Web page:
I don’t know what it is about November and the Muse, but I wish I had the magic potion to hold on to it long after Thanksgiving. I’m not sure if November’s creativity is triggered by my love affair with NanoWrimo (National Novel Writing Month), or if it has anything to do with most of my deadlines and launches with school publications wrapping up in late October. If I look back to my daybooks from the 80’s and 90’s, though, I think I’ll find that, historically, my words have flowed more easily in these 30 days than in any other stretch during the year.
I came across three incidents yesterday that, for each, lasted no more than 15 seconds. In that brief time, my overactive muse created scenarios of each of those incidents. What follows are the three things I saw and the stories that my muse spun almost instantly. Which do you think has the most potential for a longer story? If I get more than 10 votes for any one of them, I’ll develop it fully and post it here before the end of the month….
1. 6:57 a.m. After I drop off Holland at the gym for her morning practice, I head home along the back roads through Lutherville to Towson, when I see three girls walking along the road, toward me in the oncoming lane.
The sleepover had not gone as they had planned, not by a long shot. When Kristin and the others decided yesterday afternoon to invite Ryanne and her friend from Roland Park, Elyse, they knew the night would not be a typical movies-till-3 a.m. event. Ryanne and Elyse always pushed the party beyond the typical teen boundaries. Sometimes they brought a flask of Southern Comfort to share, and other nights they brought along a few other “guests” who would wait in the woods until after Kristin’s parents were asleep. But now, as they walked in silence along Ridgely Avenue, the rising sun stealing what little edge there was to the early chill, each wondered if Ryanne and Elyse would ever be seen again–dead or alive.
2. 5:23 p.m. On our way to Cafe Hon (but still in our own neighborhood), we see a tall, 20-something gentleman running at a fast pace through the gates of Goucher College’s campus, across our street, and along the sidewalks until he reaches Goucher Boulevard. He stops, looks behind him, and rests his hands on his knees to catch his breath. It seems like he has been running for some time.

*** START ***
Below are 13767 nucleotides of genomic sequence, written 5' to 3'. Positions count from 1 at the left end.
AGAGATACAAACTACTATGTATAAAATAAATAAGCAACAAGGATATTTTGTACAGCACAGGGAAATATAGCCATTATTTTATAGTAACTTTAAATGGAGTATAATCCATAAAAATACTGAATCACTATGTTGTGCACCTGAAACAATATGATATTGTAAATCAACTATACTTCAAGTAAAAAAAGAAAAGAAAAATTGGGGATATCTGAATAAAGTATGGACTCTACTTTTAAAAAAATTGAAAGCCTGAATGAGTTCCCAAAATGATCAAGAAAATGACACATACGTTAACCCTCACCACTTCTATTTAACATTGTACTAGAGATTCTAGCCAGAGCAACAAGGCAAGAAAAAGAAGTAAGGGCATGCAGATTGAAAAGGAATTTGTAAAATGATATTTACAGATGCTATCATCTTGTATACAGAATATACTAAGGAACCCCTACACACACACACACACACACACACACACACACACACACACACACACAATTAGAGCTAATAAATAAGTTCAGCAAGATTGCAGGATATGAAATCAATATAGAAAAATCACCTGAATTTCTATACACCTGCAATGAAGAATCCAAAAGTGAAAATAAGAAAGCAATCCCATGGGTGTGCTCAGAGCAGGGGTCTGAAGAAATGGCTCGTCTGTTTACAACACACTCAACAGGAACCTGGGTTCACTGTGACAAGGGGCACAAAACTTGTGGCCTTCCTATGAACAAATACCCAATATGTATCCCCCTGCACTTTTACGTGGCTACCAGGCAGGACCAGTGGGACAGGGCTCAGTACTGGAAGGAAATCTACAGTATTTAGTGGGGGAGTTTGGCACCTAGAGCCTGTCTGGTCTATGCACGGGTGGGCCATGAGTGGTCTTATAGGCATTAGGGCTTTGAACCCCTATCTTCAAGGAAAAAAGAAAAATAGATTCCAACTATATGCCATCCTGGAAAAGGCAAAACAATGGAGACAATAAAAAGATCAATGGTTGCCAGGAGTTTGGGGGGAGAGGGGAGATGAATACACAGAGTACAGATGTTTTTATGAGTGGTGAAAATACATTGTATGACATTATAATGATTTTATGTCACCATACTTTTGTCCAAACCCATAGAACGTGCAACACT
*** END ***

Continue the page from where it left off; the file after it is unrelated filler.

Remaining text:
Seth glanced over his shoulder as he took a moment to breathe. Had the traffic not been so busy along Goucher Boulevard, he undoubtedly would have kept running, straight across the street and up along the quiet street on the other side until he passed out. Were they still close behind? Had they given up? Or had they not seen him at all? He couldn’t get her eyes out of his mind–eyes struck with terror as she pleaded for her life on the very trail he walked nearly every day. Two older girls had stood over the other, their backs to Seth. His natural instinct was to help, of course. To break up whatever little ritual was going on and save the girl. But the sun seeped through the thinning trees and found the knife’s blade. The taller of the two played with it behind her back, balancing it loosely between two fingers as if it were nothing more than a twig picked up along the way. Seth had gasped, and when the pleading girl’s eyes dropped to his, he ran. Now, as he looked back along Squires Road to the gates at Goucher’s back entrance, he wondered if it was too late to save her. He turned back to the busy boulevard. The traffic had ceased between lights, and he had a clean shot of making it to the other side. His life or hers? He took a deep breath, stood tall, and acted on his decision–one that ultimately would change his life forever.
3. 7:31 p.m. We have just left Cafe Hon and are on our way to Fell’s Point. We exit 83 South and sit at the traffic light, waiting to turn left on to Eastern Avenue. On the far left corner is an office building, dark with just two rooms on the third floor that remain dimly lit. A silhouette of a thin woman moves about, heading toward the second, adjoining room. The light turns green, and we head to our final destination, Mr. Yogato’s.
Rose lay on the couch. The cool cloth she had placed on her forehead an hour ago was now barely damp and fixed at room temperature. Her head still pounded, the anxiety never abating since she read his status update on Facebook: “Back in B-more to get what’s mine.” She did not know where to go, what to do. He would first go back to the house to find her. She was sure of that, especially with it getting dark so early. And he would most likely wait there until she came home. Probably inside. She never thought it necessary to change the locks. Now, inside the office where she was a corporate hero for Bergen and Brown Associates, the fear of her past finally caught up with her, and she could feel the safety of her last haven on earth slipping away, out of her control, and into the hands of a man she swore she would never see again. She slides her legs off the couch and sits up, the blood rushing from her head, and she feels dizzy. She stands and heads to the sink to cool her cloth one more time, when she hears the doorknob to the adjoining office rattle. She freezes, listens intently to the sounds through the thin walls, and hears the faint whisper. “Ro-ose. . . .” It is her ex-husband, and he has found her. Trapped in the corner office on the third floor of Bergen and Brown, she is no longer a hero to anybody. She moves toward the door, stops at the supply drawer and removes a letter opener. In many ways she feels sorry for him. His last status update on Facebook will need to be updated soon that he got what he deserved, and she can’t, to save her own life, think of what it might be. . . .
Which do YOU think I should finish?